A decade and a half ago, when we first bought this land, I found a single dwarf ginseng (Panax Trifolium) while exploring the woods behind the pond. I took a picture of it then, but I was never able to find it a second time and believe me I have searched.

Yesterday I found not one, but three tiny plants. Again I took a picture, but this time I tried to memorize unusual trees and rocks that would help me to find the plants again. With a little temporary confusion I was able to lead Ed to the spot. Again I took a photograph, but when we got back to the house my picture was fuzzy. Today Ed took the camera and went back into the woods and found it again. The flowers have yet to open so we will try to find it again. This beautiful plant is above ground for at most two months, April and May. After that it dies back to the ground. Like so many things, if you are not paying attention, you can miss something wonderful.

Monday, April 27, 2009

Forsythia and Shadblow

Ed's used his free wood chips under the forsythia by the driveway. These plants were a gift from my dear friend Jane. Forsythia are very popular in this area. Drifts of their bright yellow flowers are a welcome sign that spring is here.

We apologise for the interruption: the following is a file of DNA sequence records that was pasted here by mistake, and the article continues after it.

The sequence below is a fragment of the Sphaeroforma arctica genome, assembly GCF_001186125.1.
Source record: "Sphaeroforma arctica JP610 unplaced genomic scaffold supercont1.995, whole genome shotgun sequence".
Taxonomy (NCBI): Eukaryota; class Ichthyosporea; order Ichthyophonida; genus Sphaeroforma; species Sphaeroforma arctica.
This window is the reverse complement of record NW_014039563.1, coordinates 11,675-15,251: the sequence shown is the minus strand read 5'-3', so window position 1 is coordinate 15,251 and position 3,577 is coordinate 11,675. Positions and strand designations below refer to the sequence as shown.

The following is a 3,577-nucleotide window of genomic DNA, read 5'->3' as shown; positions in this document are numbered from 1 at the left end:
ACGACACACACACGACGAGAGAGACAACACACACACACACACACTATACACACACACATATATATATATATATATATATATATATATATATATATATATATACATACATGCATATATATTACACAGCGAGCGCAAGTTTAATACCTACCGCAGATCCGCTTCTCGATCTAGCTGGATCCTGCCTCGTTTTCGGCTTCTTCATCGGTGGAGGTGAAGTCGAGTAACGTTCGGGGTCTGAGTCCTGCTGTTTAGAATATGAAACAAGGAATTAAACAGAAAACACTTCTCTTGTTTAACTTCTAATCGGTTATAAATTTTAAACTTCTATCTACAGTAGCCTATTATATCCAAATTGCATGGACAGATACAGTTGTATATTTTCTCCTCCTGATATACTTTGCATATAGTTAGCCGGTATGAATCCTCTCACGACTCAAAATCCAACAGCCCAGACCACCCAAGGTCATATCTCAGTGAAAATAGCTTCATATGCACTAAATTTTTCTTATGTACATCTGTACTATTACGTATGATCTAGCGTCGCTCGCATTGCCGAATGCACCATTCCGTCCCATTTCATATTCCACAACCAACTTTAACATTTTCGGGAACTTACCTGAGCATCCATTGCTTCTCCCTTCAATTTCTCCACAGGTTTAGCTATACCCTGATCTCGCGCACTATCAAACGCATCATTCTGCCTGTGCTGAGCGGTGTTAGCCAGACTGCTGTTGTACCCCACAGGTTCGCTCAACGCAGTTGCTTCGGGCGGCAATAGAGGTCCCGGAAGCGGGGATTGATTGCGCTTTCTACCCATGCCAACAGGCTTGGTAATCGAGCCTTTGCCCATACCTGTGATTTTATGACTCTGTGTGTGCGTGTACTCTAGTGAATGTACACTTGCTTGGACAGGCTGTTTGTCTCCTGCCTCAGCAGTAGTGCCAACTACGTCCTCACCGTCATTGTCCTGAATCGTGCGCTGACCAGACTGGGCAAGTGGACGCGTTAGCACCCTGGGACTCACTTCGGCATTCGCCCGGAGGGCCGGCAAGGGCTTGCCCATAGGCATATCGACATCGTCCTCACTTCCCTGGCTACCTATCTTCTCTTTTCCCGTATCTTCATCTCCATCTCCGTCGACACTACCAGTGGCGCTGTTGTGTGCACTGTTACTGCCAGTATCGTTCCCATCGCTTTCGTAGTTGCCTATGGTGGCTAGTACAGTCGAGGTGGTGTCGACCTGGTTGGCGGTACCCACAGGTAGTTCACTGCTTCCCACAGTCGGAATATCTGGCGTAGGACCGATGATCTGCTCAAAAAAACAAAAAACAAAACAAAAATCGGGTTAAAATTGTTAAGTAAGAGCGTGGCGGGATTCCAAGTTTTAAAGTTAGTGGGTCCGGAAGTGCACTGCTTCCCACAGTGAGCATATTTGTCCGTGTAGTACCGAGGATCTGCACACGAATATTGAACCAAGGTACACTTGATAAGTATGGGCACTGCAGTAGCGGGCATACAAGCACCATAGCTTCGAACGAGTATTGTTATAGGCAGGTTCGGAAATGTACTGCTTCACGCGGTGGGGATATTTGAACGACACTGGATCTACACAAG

Serviceberry trees , sometimes called Shadblow, are the first white flowering trees of spring here. Their white flowers dot the hillsides and are just as lovely as any flowering tree purchased in a nursery.

I've read that the dark blue berries are delicious although I've never actually tried them. It was suggested that they are better cooked to bring out the almond flavor of the seeds. I will probably be content to enjoy the flowers but this could be the year of the serviceberry cobbler.

Sunday, April 26, 2009

I Forgot My "Weeding" Glasses

It's another 85+ April day today. I watched three deer cross behind the stone wall early this morning. They were jumping, twitching and flicking their ears. I found the bug repellent before I headed outside. I would so like to avoid last spring's swelling and hives adventure. Once outside I chose the bed in front of the house to do a little weeding. The dirt has really warmed there. The pink poppy seedlings and the dill are beginning to come up. With the reflected sunlight off the white house that is our warmest garden spot. I weed with careful attention watching for the things I want to grow. It didn't take very long for the heat to drive me to a place where I could work in the shade.

The patio on the west end of the house is shaded in the morning. I chose to work there. The first thing I had to do was come in the house to get my glasses. Last year when the red creeping time was cut back after flowering, I sprinkled the cuttings here on the patio. The wind blew the cuttings away, but some of the seeds stayed.The picture you see is a tiny little red creeping thyme plant perhaps three eights of an inch across. It's very hard to tell a tiny thyme plant from a tiny speedwell plant. I carefully weeded the patio, happily finding several more tiny thyme plants. I also cut back some of the dead growth on the older thyme plants.